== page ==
Paul’s partner Luke, Acts 13:50-52

Joy’s Sustenance

In fact, these are only four examples of how joy sustained believers in the first century church, joy that came with the indwelling and infilling Holy Spirit. The Apostle Paul explained that joy is the fruit of the Spirit’s life within every believer, and it is amazing to me that available within me, because of Jesus’ love for me, and because of the Spirit of Christ within me, there is first of all love, but the very next thing is joy. And after that, the peace Jesus promised to each of us.

Holy Spirit dove | Gerd Altmann from Pixabay

Joy is so important, it shows up at least sixty times throughout the Christian Testament.

  • The magi were overwhelmed with joy when they saw the Christ star had stopped over an otherwise unassuming house in Bethlehem.
  • Jesus often spoke of those who would receive His word of truth with joy, of the person who was overjoyed to find a great treasure hidden in a field.
  • The crowning reward for the good and faithful servant is to enter into the joy of their master.
  • Even in heaven, Jesus said the angels experience joy over every person who repents.

And there is a deep truth about joy that Jesus conveyed to his followers, and to us.

Three wise men with offerings at St. Apollinaire, Ravenna mosaic | Carolyn Whitson, https://www.flickr.com/photos/40527201@N00/31769856738, flickr, (CC BY-NC-ND 2.0)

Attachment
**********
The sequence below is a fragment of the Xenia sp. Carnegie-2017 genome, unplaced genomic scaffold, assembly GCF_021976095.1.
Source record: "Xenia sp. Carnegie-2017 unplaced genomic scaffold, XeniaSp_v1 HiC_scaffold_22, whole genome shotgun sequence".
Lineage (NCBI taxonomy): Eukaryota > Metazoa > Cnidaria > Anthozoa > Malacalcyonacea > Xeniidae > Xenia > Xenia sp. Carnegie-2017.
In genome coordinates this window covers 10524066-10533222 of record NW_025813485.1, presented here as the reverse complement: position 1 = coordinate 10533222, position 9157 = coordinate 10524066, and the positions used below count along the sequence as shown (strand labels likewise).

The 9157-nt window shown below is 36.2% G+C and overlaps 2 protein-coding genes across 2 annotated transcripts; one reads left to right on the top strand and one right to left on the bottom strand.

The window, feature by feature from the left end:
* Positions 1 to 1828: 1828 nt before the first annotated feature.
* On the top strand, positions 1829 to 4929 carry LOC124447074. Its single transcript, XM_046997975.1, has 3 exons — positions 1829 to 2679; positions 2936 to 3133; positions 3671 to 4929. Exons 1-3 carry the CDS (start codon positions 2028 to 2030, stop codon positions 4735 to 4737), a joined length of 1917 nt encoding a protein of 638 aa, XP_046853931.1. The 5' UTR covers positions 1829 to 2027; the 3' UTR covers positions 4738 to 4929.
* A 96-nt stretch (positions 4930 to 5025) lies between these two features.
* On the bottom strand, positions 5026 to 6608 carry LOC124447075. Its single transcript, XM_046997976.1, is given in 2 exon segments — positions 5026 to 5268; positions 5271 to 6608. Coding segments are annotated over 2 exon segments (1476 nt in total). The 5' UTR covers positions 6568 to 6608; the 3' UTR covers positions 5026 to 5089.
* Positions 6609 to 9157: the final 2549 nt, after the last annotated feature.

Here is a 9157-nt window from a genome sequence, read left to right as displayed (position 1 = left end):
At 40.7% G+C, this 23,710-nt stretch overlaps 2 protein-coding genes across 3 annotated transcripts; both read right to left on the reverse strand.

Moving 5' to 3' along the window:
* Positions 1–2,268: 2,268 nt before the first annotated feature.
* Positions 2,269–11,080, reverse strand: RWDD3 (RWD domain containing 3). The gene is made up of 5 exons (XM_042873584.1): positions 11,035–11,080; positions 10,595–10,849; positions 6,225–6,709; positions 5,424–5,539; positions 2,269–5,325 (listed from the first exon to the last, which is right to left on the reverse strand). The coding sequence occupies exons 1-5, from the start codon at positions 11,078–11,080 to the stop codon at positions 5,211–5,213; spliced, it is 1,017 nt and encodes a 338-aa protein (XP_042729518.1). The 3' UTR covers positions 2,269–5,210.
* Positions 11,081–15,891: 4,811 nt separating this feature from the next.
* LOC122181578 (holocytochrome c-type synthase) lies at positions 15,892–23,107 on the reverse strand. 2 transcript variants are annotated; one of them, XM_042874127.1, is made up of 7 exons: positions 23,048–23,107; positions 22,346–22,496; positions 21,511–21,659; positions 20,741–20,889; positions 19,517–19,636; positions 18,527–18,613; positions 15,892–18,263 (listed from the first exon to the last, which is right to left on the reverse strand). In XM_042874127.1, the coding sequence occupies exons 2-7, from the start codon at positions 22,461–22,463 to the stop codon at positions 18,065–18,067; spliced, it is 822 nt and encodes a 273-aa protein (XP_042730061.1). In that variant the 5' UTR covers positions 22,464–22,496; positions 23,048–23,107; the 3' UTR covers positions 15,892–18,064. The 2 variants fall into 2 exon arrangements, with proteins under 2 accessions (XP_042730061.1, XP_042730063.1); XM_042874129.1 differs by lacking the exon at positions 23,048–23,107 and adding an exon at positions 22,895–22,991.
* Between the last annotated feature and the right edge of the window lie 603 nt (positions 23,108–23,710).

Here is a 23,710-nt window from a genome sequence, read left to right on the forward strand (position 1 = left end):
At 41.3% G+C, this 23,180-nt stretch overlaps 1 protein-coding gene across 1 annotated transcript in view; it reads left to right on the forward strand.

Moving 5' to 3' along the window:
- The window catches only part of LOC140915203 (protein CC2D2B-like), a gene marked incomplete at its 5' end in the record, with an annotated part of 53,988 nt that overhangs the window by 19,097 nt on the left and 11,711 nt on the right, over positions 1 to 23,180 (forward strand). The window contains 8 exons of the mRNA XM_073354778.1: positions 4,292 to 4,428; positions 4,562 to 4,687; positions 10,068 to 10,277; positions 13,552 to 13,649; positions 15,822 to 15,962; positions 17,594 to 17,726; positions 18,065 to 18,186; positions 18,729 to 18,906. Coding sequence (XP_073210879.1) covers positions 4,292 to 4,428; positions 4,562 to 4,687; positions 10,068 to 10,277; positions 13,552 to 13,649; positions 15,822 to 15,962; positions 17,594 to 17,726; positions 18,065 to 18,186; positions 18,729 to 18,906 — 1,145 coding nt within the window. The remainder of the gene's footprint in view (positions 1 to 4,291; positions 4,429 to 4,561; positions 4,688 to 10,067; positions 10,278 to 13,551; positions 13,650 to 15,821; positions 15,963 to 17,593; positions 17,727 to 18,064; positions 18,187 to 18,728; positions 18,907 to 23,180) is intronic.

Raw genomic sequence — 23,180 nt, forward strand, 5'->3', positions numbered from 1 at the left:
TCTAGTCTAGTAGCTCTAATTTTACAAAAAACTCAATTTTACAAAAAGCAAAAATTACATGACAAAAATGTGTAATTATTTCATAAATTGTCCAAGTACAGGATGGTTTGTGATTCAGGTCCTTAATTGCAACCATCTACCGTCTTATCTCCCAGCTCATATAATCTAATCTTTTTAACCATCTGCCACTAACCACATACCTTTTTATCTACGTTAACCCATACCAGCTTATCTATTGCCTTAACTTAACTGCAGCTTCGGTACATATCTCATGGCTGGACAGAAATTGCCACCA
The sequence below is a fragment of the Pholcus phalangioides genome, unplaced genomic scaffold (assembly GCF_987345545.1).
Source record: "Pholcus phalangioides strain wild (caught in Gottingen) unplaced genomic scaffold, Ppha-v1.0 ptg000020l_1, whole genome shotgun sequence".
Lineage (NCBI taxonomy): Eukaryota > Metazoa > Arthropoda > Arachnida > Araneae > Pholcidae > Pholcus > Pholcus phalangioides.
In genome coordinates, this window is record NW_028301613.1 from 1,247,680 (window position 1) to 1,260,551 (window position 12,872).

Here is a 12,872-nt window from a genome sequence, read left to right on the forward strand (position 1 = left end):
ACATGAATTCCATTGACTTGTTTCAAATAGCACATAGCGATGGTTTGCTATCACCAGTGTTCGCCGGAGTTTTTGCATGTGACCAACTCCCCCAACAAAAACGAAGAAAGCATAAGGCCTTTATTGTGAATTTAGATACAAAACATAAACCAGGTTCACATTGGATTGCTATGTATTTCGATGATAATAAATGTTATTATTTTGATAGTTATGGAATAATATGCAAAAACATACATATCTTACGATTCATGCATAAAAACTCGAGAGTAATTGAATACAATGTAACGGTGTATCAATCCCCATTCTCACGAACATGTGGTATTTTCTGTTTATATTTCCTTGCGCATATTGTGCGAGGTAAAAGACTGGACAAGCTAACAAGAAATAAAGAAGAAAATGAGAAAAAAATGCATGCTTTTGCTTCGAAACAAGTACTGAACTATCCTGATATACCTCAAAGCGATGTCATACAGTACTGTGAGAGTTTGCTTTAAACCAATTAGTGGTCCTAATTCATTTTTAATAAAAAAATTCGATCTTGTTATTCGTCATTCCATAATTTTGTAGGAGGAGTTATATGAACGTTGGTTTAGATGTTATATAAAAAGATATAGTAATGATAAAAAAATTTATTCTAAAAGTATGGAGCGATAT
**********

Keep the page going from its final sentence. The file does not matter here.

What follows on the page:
As the Father has loved me, so I have loved you; abide in my love. If you keep my commandments, you will abide in my love, just as I have kept my Father’s commandments and abide in his love. I have said these things to you so that my joy may be in you, and that your joy may be complete.

Jesus to His followers and to us, John 15:9-11 (NRSV)

It seems love, joy, and peace are very closely connected, and the experience of these are made complete when shared together, in community, the community of God-Three-In-One and the community of us together.

Even as it was joy that empowered Jesus to complete His commitment of salvation by enduring the cross, so also joy empowers every believer.

Intent on Joy

I once read a book—not written from a Christian perspective, per se—that has continued to have a great impact on my life: “How We Choose to be Happy: The 9 Choices of Extremely Happy People—Their Secrets and Their Stories.”